Basic Explanation of the Working Principle of Operation of
the PM/ PEM, M-G
Permanent Magnet / Pulsed DC Electromagnet
Motor - Generator
The permanent magnet / pulsed dc electromagnet motor - generator is based
upon simple physics. This is a simple, uncomplicated system. A 2-cycle, 5
horsepower, gas Briggs and Stratton motor is more complex with more moving
parts. There is nothing here that a high school student with a good working
knowledge of auto mechanics and basic physics could not build -- and understand
how it works.
The PM/PEM,M-G consist of two opposing disk, a rotor and a stator.
The rotor is connected to a shaft [ axel ] by means of a flange. The shaft is
mounted to a frame through two bearings that allow the shaft to rotate while
mounted on the frame, one on each side. Attached to the rotor are eight
permanent magnets arranged equidistant around the perimeter of the rotor facing
The stator is fixed in position next to the rotor but independent of the
shaft. The shaft runs through a larger diameter hole centered on the stator.
Mounted on the stator are eight electromagnets that are arranged directly
opposite the permanent magnets of the rotor.
As the rotor rotates, the permanent magnets come into alignment with the
electromagnets. During this phase the permanent magnets are attracted to the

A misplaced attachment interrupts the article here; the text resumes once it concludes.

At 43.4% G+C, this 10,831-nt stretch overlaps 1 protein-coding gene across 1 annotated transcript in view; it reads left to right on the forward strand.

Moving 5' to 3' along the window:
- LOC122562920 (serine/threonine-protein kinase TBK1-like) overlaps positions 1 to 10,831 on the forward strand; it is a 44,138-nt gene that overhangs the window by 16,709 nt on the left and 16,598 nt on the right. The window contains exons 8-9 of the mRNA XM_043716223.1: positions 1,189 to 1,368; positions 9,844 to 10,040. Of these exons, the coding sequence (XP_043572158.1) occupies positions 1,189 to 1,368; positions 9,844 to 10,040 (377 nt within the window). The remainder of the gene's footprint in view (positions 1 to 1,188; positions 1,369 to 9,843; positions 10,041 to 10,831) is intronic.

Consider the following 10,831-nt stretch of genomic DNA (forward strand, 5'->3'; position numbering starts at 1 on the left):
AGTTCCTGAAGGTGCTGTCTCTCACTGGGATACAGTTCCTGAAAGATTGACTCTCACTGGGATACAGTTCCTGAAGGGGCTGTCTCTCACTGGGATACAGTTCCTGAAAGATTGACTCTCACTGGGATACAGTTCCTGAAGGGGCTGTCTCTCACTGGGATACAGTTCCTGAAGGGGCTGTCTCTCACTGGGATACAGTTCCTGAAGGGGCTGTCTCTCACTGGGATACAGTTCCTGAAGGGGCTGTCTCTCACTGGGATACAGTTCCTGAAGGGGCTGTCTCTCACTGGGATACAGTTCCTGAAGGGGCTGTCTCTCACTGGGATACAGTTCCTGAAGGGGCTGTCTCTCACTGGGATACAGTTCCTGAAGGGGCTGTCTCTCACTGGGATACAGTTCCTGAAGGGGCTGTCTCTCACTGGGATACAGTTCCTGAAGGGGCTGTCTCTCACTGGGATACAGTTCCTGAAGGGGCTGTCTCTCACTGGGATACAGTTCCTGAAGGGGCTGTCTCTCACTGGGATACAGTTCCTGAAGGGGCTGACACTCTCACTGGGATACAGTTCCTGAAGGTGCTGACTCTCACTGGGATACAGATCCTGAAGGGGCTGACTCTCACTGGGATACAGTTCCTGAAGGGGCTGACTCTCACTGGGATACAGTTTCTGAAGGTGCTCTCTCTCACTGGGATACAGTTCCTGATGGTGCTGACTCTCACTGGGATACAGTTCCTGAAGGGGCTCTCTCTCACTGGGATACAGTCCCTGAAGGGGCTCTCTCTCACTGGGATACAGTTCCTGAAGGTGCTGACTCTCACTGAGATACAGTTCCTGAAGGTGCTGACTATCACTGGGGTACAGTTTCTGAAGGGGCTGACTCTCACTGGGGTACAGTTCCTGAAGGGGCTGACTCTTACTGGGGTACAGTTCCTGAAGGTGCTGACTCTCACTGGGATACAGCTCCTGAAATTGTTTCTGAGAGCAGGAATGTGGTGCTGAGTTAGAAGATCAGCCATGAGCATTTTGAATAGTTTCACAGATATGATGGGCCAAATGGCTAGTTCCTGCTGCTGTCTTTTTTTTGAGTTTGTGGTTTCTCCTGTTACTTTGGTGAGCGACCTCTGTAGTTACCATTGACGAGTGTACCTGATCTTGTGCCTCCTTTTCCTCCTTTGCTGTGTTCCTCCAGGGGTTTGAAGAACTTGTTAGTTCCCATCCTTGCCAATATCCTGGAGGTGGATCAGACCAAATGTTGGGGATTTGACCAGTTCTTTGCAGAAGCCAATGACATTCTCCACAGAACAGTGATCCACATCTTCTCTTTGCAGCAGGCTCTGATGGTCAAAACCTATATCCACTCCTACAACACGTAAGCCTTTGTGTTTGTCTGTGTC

iron, steel core of the electromagnets. Torque is provided to the shaft by the
magnetic attraction of the permanent magnet and the iron, steel core. No power
is consumed. This is the Attraction Phase of the Power Cycle. As the permanent
magnet rotates past the center of the electromagnet, a power pulse is fired
through the electromagnet. The like polarity of the electromagnet and the
permanent magnet cause the permanent magnet to be repelled. Torque is provided
to the shaft by means of the magnetic flux of the permanent magnet and the
magnetic field generated by the electromagnet. Power is consumed for only a
brief [milliseconds] period of time. The power pulse is delivered at the optimum
time for the optimum duration by an infrared laser and photo detector switching
system. This is the Repulsion Phase of the Power Cycle.
Most of the work, power delivered to the shaft in the form of torque, is done
by the permanent magnets. Because power is consumed for only a brief period of
time upon each alignment of the permanent magnet and electromagnet, very little
power is necessary to run the motor-generator, making it highly efficient.
Pick-up coils wound around the electromagnet utilize the collapsing magnetic
field [back EMF] of the power pulse to generate a current that can be employed
to recharge secondary batteries.
A small DC generator is connected to the shaft of the permanent magnet / pulsed
dc electromagnet motor to power a load.
This is a basic explanation of the working principle of operation of the PM/
Page posted by Sterling
D. Allan, May 26, 2004
Last updated May 27, 2004